How manufacturers pull the fat over our eyes when it comes to high sugar content

In an age of skyrocketing obesity, with a resulting health crisis, it’s hardly surprising so many of us are keen to shed a few kilos for health reasons.

The obesity crisis has spawned a whole category of products that are “low fat”, “reduced fat” or “no fat”. Sounds good. But if healthy eating is the aim, it’s crucial to be able to stop manufacturers pulling the fat over our eyes when it comes to the sugar content of our food.

The fact of the matter is that fat actually helps us feel full. Studies show that fats play a part in helping create feelings that we’ve had enough to eat. Anyone who has ever sat down with a block of chocolate or a packet of biscuits knows that sugar works differently. Our bodies are hard wired to consume whatever sugar is on offer.

Our bodies need fat, with every cell in our bodies containing membranes which require fat. Many vitamins, like vitamin A, D, E and K, require fat to metabolised. A diet that lacks enough fat can actually lead to serious health complications. Sugar, on the other hand, is stored by the body as fat if it isn’t used as energy.

This isn’t new knowledge. Scientists were investigating the links between sugar consumption and obesity way back in the 1970s. An investigation of documents by the Journal of the American Medical Association showed that the sugar industry actively conspired to cover up the science.

That’s why some people refer to “big sugar” in the same way as “big tobacco”.  As a New York Times article put it: “The sugar industry wasn’t just interested in creating uncertainty. It explicitly sought to villainize fat, and to place sole blame on it for coronary heart disease…..The result was the proliferation of low-fat, high-carb diets, which many researchers argue has helped fuel the recent obesity boom.”

The term “fat free” can also be used to healthwash a product that is already high in sugar. Sweetened condensed milk, for example, is loved by bushwalkers, soldiers, bakers of desserts and people who need to gain weight quickly because it represents one of the most energy dense foods available, with up to 321 calories per 100 grams. These calories come from sugar.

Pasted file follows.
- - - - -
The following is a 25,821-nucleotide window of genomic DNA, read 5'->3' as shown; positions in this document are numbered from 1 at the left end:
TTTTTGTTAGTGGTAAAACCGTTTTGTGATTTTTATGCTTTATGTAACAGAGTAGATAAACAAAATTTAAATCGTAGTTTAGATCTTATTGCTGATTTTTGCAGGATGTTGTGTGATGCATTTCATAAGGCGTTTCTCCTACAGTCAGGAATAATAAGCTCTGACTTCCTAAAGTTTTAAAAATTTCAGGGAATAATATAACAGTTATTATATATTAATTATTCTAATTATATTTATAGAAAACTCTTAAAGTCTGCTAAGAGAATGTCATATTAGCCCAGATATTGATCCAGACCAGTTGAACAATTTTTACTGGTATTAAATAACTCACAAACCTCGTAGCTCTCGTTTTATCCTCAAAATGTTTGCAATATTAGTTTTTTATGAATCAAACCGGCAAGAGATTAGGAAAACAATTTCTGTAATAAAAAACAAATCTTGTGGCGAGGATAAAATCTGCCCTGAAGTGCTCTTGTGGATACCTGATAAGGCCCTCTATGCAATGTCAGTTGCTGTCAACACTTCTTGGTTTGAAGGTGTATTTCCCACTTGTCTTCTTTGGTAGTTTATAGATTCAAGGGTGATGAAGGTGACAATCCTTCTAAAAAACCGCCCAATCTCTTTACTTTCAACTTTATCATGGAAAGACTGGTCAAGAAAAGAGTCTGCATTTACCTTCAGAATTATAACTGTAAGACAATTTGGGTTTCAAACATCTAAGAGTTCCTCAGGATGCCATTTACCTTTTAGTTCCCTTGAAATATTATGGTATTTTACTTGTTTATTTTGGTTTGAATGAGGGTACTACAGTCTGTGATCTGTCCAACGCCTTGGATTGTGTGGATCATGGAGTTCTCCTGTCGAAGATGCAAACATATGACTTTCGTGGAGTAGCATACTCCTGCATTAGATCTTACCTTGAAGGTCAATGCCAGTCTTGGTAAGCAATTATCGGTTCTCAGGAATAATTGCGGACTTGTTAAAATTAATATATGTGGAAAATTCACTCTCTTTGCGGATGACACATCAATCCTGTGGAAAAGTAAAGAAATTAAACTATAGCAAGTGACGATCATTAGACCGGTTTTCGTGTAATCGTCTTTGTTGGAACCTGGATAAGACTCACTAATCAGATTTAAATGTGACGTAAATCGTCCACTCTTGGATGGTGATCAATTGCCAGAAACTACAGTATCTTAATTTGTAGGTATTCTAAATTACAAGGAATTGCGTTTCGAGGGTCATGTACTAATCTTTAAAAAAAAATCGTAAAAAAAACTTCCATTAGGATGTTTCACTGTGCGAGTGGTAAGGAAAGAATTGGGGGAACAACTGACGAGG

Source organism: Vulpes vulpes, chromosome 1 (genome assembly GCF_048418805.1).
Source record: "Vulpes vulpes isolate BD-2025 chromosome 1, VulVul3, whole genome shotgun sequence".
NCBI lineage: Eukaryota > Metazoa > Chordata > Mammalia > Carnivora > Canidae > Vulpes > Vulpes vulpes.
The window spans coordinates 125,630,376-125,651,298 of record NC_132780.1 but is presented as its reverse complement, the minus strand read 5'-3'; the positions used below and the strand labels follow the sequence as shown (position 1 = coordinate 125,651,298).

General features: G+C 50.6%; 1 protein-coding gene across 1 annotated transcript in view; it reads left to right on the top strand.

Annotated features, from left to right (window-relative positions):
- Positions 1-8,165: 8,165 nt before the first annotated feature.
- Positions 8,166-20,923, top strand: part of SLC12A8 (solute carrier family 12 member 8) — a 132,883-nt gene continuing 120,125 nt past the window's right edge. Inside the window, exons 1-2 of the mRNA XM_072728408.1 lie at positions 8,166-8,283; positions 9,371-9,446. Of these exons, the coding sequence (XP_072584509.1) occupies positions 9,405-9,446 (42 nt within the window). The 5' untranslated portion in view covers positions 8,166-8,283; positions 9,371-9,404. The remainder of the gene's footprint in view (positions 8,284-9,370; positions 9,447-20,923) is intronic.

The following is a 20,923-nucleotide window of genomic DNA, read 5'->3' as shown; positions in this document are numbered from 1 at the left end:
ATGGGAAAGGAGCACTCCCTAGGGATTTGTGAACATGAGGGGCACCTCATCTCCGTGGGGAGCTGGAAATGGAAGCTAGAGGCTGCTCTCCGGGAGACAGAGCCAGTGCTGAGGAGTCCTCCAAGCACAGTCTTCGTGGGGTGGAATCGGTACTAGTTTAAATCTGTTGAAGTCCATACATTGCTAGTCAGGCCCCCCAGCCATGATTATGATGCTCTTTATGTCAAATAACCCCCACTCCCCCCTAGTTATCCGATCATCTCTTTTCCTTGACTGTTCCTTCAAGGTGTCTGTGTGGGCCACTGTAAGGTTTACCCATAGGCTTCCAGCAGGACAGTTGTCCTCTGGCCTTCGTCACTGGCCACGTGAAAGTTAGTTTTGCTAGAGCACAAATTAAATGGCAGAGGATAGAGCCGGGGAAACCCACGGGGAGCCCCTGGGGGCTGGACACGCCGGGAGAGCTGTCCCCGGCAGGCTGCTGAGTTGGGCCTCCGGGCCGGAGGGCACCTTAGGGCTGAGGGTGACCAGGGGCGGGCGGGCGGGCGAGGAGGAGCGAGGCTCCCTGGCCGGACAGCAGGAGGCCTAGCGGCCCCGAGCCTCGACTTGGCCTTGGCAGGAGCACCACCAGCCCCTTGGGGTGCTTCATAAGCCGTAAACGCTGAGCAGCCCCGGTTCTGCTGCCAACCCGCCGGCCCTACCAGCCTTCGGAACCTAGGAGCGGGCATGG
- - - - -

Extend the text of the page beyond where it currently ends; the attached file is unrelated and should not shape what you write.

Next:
Nestle Skim Condensed Milk is marketed as “99% fat free”. True, it contains just 0.3 grams of fat per suggested serving size of 100 grams - but a whopping 60.9 grams of sugar. So this serving size would be nearly three times the recommended daily allowance of 24 grams. (Regular condensed milk contains 55.9 grams). If you let the “fat free” label con you into thinking this is healthy, you’ve been healthwashed.


Low fat product

grams sugar/100g

Regular product

grams sugar/100g


Praise 99% Fat Free Mayonnaise


Praise Whole EggMayonnaise.


+ 18.8

Jalna Low Fat Vanilla Yoghurt


Jalna Natural Greek Yoghurt


+ 9.3

Praise Fat Free French Dressing


Praise Original French Dressing


+ 4

Chobani Low Fat Mango Yoghurt


Danone Activia Mango Yoghurt


+ 9.6


With so many “low fat” products alarmingly high in sugar, a day of eating them could see our sugar consumption balloon – with disastrous effects for our health.

A breakfast of Morning Sun Fat Free Muesli muesli contains 14% sugar, with a standard 60 gram serving loading us with 10 grams. Next, a low fat lunch option, like a serving of Woolworth’s own Low Fat Sweet Potato & Pumpkin Soup, contains another 10.2 grams.

Even your healthy dinnertime salad isn’t safe. Many sauces and condiments are high in added sugar, but “fat free” or “low fat” options are some of the worst offenders. Praise 99% fat free mayonnaise contains 21% sugar, so 20 grams on a salad would add another 4.2 grams.

After dinner, a serving of Parson’s Vanilla Creamed Rice is 98% fat free – but contains 21 grams of sugar. So a single day of “low fat” consumption has resulted in 65.4 grams of sugar – almost three times the daily limit of 24 grams recommended by the World Health Organisation.

Don’t let food manufacturers use weasel words to pull the fat over your eyes. “Fat free” does not necessarily mean healthy. It can often mean “dangerously high in sugar”.